Put ten writers in a room for an hour and ask them to brainstorm an idea. In the first ten minutes, the majority of people will come up with things that have already been done, developed and explored – usually unbeknownst to them.

The minority, who have probably studied their genre well, will be fiercely trying to find new angles on old ideas – using their lifetime of acquired knowledge as a springboard for new scenarios.

At the end of an hour, the ten writers will usually agree that the best idea was the one that seemed new in the current intellectual climate – but is often an old idea re-jigged and repackaged to appear more relevant than its previous context.

So – inspiration is not the ability to come up with new ideas.

No – it’s the ability to take disparate ideas and create new blends that have a modern flavor.

And how does one develop this knack of seeming original – and coming up with a stream of inspired ideas?


  1. Know your stuff. Study everything, follow other artists, stay informed.
  2. Be inventive. Imagine alternate contexts for each new idea you process.
  3. Remind yourself daily you are an inspired thinker – and remain flexible.

You don’t run out of good ideas when you commit to looking for them constantly.

You don’t get less inspired as you get older. But it can seem that way when your mind stagnates.

It would be nice to think that people got wiser as they got older but have you noticed this doesn’t seem to happen? No, people often get more rigid, more stuck in their ways, more prejudiced and intolerant as the synaptic grooves in their brains deepen.

The trick to staying young (at least mentally) is remaining open – to new ideas, to new ways of thinking and above all, being non-judgmental.

Flexibility in your thought processes is the key to acquiring a stream of inspired ideas.

Once you think you already know everything there is to know about an issue, a type of person or a series of activities, your usefulness as an original writer is compromised.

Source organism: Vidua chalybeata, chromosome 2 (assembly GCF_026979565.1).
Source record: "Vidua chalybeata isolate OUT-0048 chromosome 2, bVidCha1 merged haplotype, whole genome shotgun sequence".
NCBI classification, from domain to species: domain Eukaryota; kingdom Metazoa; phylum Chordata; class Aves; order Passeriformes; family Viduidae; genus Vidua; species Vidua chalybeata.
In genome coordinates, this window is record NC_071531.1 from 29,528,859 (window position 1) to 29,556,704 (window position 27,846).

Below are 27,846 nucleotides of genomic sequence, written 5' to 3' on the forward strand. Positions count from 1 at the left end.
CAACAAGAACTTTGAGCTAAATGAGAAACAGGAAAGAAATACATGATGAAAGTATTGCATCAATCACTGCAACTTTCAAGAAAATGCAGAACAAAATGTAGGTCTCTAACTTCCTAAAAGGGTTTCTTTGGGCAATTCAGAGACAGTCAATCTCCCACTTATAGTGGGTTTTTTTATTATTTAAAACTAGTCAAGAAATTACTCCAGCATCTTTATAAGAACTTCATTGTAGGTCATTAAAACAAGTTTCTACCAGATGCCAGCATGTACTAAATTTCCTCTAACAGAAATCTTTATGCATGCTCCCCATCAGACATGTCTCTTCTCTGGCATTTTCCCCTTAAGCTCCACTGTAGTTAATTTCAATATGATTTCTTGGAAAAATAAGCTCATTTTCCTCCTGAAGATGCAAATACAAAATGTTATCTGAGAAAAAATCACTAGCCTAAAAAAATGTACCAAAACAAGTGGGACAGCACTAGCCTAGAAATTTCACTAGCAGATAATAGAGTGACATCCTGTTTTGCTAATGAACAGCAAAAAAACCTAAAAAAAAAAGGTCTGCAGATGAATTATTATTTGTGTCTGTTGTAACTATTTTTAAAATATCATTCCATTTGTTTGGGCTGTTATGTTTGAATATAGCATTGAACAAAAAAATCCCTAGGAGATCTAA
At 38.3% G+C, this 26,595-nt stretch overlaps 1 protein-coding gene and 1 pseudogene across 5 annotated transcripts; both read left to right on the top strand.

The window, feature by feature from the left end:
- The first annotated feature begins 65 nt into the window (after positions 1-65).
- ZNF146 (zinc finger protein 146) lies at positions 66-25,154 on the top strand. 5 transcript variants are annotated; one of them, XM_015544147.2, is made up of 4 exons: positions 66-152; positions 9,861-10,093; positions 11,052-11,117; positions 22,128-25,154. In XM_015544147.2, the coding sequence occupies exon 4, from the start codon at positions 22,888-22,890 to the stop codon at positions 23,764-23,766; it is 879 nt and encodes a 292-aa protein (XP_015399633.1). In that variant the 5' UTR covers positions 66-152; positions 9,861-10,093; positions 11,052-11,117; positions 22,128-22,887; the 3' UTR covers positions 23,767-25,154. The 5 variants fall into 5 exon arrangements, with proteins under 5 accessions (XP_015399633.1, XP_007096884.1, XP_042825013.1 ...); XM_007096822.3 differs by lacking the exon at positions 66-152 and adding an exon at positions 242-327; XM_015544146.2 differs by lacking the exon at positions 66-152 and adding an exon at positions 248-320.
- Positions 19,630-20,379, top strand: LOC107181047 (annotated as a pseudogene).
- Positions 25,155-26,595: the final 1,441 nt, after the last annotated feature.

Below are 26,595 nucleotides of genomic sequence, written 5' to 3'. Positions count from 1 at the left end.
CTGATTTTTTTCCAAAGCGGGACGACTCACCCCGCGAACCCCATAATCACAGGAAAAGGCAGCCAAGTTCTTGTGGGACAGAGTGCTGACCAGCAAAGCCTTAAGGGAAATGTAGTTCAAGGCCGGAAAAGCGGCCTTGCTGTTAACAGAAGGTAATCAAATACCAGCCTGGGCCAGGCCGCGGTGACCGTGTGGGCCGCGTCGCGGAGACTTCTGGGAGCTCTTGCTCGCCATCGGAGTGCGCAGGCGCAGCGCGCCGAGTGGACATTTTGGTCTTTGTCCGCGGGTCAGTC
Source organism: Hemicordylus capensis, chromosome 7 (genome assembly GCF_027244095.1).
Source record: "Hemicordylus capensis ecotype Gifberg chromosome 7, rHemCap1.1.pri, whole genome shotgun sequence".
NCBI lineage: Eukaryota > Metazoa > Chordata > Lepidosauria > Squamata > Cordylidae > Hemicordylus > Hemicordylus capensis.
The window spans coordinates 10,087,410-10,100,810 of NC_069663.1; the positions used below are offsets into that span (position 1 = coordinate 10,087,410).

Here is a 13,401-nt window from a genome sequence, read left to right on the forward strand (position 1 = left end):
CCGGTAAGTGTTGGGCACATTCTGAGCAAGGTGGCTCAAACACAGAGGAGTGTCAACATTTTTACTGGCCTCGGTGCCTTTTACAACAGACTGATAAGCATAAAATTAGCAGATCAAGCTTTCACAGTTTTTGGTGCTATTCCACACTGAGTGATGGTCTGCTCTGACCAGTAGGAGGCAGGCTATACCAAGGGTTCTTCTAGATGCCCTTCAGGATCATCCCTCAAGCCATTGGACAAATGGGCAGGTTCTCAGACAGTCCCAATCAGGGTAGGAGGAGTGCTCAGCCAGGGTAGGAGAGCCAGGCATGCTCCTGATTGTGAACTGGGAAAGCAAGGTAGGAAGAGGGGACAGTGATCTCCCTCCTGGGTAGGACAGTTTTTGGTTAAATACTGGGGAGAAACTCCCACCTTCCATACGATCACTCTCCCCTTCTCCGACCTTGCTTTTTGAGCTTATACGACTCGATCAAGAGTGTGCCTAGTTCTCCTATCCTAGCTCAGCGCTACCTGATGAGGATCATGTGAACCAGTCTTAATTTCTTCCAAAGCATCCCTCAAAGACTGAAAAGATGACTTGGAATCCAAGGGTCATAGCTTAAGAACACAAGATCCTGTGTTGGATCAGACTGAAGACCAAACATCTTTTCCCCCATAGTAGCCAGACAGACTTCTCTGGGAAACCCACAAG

Good writers remain open and adaptable. True wisdom comes from the ability to merge experience with elasticity of thought.

In the same way as there are no new ideas under the sun, there are also an infinity of new and inspired ideas bombarding you every day, but only if you keep your eyes, ears and mind open wide and receptive enough to notice them.

Keep Writing.

Rob Parnell
The Easy Way to Write

PS: There's another great review for my free novel, Willow, here.

Thursday, August 11, 2011

Outlining Vs Story Telling

My laptop blew a fuse the other day so I’ve had to take a kind of enforced holiday this week. Apologies to the people who might have been expecting me to do things for them - like review their MSS, etc - this week. I should get the computer back soon – though Dr PC have warned me I may have lost everything on the hard drive. Again. Hmm. C’est la vie. I guess it’s what we used to call a clean slate...

I’ve been drawing pictures and recording music in the mean time. You know me. I like to keep busy doing at least something...

We’re giving a two hour talk on Character, Agenda and Plot this afternoon at the local U3A. Should be fun.

Outlining Vs Story Telling

MR James, the famous short story writer, used to be a teacher. During the long evenings before the invention of television, he would entertain his students with the ghost stories he planned to write. That is, until he realised one day that telling his stories was getting in the way of his writing them. He noticed that the act of relating story ideas somehow dissipated the desire, even the need, to write them down. He promptly stopped vocalising his ideas so that the impetus to write remained strong and fresh.

This is a curious phenomenon, but one that is completely understandable. Sometimes when an idea for a story is at its most compelling – that is, when you’ve just thought of it – the best thing to do is to start writing immediately and get the inspiration down, along with the rough idea. Sometimes the energy associated with the new idea is just as important as the idea itself, especially in terms of the motivation the inspiration can engender.